Websites: past and present
What did websites look like 20 and 30 years ago? See a comparison of old and new, learn how to dig up fossils, and get a feel of the digital experiences of tomorrow.
It’s quite humorous to look at drawings and photographs from days of yore and see the fashion, culture, and styles now long gone. This doesn’t just apply to clothing and physical things. Ever since the first web page went live in 1991, the web and digital experiences have undergone tremendous change.
In this article we will take a closer look at the essential development of websites from 1991 and up until today. We will also compare new and old of some famous digital experiences, as well as teach you how you can discover old versions and the historical imprints of websites. Finally we will indicate where we’re going next.
Make sure you learn about headless CMS, too:
A brief history of web design
The first web page was published on 6 August 1991 by Tim Berners-Lee of the European Organisation for Nuclear Research, more commonly known as CERN. The web page included information on the World Wide Web and outlined formats, protocols, and how you could create web pages.
The address was http://info.cern.ch/hypertext/WWW/TheProject.html and in 1992 it looked like this:
The early web pages were largely text-based, as the internet connections were slow and the technology limited. No special design or page structure was present, but the basic HTML tags for headers, paragraphs, and links made their debut.
Mid-90s: Tables and colours
Fast forward to 1996, the happy days when DVDs launched in Japan, Spice Girls conquered the world and aliens tried to conquer the world in Independence Day. Things had definitely changed since 1991, as the homepage of BBC illustrates:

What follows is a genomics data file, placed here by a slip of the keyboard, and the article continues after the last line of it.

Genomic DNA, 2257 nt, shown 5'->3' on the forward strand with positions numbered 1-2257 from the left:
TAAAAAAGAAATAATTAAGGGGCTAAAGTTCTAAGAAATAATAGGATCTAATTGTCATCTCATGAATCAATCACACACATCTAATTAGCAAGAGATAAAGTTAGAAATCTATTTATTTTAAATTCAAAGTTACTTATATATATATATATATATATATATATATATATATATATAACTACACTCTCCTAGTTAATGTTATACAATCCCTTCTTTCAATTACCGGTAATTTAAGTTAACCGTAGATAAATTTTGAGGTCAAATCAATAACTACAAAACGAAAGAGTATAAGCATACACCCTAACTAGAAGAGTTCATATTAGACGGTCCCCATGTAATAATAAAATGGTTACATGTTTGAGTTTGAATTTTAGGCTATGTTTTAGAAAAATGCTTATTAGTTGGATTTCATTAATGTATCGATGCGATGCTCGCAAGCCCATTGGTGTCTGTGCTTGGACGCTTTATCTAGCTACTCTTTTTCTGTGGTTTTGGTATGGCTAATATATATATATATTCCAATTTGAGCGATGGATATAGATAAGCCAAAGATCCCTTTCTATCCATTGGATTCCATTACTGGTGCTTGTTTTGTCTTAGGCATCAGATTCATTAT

Gone were the plain texts and layouts of the first websites, and instead we got colours, table-based layouts, flashy GIFs, and website counters. Although websites later moved away from table-based design, the idea of structure continued.
Late 90s: The web and Flash
The late 90s introduced a new innovation: Flash. Growing impatient with the lack of support for animation and video on the web, Macromedia attempted to hijack the web with the introduction of Flash technology.
While Flash isn’t web, the tech nonetheless introduced web designers to an entire new world of possibilities to “augment” their table designs—including splash plages, 3D buttons, colour-changing navigation, and more, well, flashy elements.
Kim Dotcom’s data security company Megacar.com is a point in case:
Flash came with serious shortcomings, however, including not being searchable. Flash also caused slow loading times, as users had to run an application in the web browser. When the web finally acquired support for animations and video, Flash died rather quickly.
Early 2000s: CSS
The early 2000s saw the influx of CSS, enabling the separation of content and design. To see what we mean, visit CSS Zen Garden and view the same content in different designs.
Content could be created independently of design, and vice versa, making websites easier to maintain with less code and complexity.
Mid-2000s: Web 2.0
While the term “web 2.0” might be unclear, it may be used to refer to the growth of multimedia applications, interactive content, and the introduction of social media platforms. All of these features started to gain prominence from around 2005 and onwards, and marked the definitive death of Flash.